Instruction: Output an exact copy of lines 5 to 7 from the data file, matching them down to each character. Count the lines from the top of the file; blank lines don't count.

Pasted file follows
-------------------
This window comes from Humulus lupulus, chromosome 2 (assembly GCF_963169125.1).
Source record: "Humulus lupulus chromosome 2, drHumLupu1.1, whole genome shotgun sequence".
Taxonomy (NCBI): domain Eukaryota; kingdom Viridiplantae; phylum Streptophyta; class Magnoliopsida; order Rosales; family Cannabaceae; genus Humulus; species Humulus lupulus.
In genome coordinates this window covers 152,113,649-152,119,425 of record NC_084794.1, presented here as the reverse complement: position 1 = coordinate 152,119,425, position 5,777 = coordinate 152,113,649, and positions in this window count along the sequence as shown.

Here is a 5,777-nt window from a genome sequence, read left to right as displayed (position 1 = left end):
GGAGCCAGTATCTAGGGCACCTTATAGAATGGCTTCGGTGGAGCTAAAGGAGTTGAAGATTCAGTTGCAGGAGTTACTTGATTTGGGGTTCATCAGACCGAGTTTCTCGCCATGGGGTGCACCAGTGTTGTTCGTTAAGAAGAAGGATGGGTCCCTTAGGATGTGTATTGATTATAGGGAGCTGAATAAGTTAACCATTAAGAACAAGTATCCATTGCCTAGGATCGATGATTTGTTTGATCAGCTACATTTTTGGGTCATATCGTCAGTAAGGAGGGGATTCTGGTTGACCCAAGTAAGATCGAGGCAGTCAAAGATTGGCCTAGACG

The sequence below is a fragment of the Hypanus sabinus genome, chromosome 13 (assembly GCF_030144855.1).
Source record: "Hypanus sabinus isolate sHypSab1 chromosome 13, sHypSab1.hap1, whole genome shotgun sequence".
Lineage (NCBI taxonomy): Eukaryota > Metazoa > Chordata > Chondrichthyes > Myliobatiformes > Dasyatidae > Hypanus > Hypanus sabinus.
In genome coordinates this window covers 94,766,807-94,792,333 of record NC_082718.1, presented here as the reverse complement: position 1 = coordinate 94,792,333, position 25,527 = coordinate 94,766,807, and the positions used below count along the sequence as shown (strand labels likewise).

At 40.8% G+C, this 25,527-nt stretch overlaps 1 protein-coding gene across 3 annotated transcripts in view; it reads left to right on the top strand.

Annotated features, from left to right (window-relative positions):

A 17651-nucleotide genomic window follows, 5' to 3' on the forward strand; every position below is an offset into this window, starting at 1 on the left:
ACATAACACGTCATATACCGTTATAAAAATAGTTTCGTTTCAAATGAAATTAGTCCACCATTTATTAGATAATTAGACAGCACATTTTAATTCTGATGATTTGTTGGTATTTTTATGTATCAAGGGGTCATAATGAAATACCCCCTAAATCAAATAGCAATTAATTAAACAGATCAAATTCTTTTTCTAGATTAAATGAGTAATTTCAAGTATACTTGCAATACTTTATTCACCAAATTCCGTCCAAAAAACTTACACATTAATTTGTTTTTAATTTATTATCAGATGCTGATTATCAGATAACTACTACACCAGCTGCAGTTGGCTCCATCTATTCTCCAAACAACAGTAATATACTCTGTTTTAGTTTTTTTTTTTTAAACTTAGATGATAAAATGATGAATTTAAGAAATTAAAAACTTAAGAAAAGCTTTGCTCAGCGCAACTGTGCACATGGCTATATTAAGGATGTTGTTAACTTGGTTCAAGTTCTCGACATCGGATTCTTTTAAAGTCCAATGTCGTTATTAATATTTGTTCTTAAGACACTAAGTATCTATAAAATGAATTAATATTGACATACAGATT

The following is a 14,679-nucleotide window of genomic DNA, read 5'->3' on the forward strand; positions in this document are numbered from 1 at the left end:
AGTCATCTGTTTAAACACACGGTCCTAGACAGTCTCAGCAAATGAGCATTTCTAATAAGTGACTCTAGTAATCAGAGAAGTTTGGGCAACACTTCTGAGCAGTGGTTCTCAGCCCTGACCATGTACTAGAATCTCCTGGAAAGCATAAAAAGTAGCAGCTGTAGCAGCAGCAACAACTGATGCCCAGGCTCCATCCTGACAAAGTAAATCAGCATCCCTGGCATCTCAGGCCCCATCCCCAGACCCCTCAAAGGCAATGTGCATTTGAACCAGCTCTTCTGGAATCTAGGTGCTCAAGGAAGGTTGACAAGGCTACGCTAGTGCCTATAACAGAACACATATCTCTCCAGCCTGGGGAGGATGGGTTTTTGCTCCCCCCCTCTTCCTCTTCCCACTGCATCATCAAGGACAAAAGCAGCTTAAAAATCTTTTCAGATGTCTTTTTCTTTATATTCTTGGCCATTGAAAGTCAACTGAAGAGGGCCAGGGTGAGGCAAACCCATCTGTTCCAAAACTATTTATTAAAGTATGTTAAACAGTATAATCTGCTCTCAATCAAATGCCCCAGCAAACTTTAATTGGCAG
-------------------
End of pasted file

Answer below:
Here is a 5,777-nt window from a genome sequence, read left to right as displayed (position 1 = left end):
GGAGCCAGTATCTAGGGCACCTTATAGAATGGCTTCGGTGGAGCTAAAGGAGTTGAAGATTCAGTTGCAGGAGTTACTTGATTTGGGGTTCATCAGACCGAGTTTCTCGCCATGGGGTGCACCAGTGTTGTTCGTTAAGAAGAAGGATGGGTCCCTTAGGATGTGTATTGATTATAGGGAGCTGAATAAGTTAACCATTAAGAACAAGTATCCATTGCCTAGGATCGATGATTTGTTTGATCAGCTACATTTTTGGGTCATATCGTCAGTAAGGAGGGGATTCTGGTTGACCCAAGTAAGATCGAGGCAGTCAAAGATTGGCCTAGACG

The sequence below is a fragment of the Hypanus sabinus genome, chromosome 13 (assembly GCF_030144855.1).